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Designing Maps to Help People

Date and Time
Wednesday, March 2, 2011 - 4:30pm to 5:30pm
Computer Science Small Auditorium (Room 105)
CS Department Colloquium Series
Thomas Funkhouser
Over the last 15 years spatial databases and mapping services have become one of the most important applications on the Internet. In that time we have seen transformative increases in the availability of spatial data such as detailed satellite, streetside and casual images, 3D terrain and building models, and real-time traffic information. Such data has made it possible to create a variety of new kinds of maps and online experiences of any location on earth. Yet, only a handful of different kinds of maps are available online today. Moreover, it is not always clear what task today's online maps are designed to solve.

In this talk I'll present a user-centered view of map design. I'll describe some of the difficult spatial tasks people regularly face as they navigate the world and I'll draw on the long history of mapmaking to show a variety of maps that are carefully designed to address these tasks. Examples will include maps designed to help users find their way from one location to another, to aid viewers in better understanding the spatial layout of 3D environments, and to assist tourists in finding points of interest in a new city. I'll conclude with a set of open challenges for online map design.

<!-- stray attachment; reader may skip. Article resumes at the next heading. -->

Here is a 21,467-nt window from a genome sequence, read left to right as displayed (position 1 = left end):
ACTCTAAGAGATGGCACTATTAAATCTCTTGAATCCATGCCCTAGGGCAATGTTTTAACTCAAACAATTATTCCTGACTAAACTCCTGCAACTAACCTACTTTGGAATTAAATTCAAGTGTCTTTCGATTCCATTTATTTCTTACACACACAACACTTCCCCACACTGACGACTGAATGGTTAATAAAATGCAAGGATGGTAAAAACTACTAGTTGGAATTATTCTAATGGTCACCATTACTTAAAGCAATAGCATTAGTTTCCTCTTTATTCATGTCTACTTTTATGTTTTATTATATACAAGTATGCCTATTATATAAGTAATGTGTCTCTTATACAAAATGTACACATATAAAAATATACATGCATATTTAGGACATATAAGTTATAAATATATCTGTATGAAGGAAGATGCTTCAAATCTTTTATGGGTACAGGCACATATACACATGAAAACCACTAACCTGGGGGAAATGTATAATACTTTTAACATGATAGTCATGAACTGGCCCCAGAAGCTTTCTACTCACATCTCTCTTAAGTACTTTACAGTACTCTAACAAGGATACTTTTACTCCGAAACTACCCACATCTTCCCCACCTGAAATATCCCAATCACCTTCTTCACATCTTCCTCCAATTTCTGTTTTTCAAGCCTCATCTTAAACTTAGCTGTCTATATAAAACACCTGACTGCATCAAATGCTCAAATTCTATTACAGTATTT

Maneesh Agrawala is an Associate Professor in Electrical Engineering and Computer Science at the University of California, Berkeley. He received a B.S. in 1994 and a Ph.D. in 2002, both from Stanford University. Maneesh works on visualization, computer graphics and human computer interaction. His focus is on investigating how cognitive design principles can be used to improve the effectiveness of visual displays. The goals of this work are to discover the design principles and then instantiate them in both interactive and automated design tools. Recent projects based on this methodology include automated map design algorithms, systems for designing cutaway and exploded view illustrations of complex 3D objects, and interactive tools for manipulating digital photographs and video. He received an Okawa Foundation Research Grant in 2006, an Alfred P. Sloan Foundation Fellowship, an NSF CAREER award in 2007, the SIGGRAPH Significant New Researcher award in 2008 and MacArthur Foundation Fellowship in 2009.

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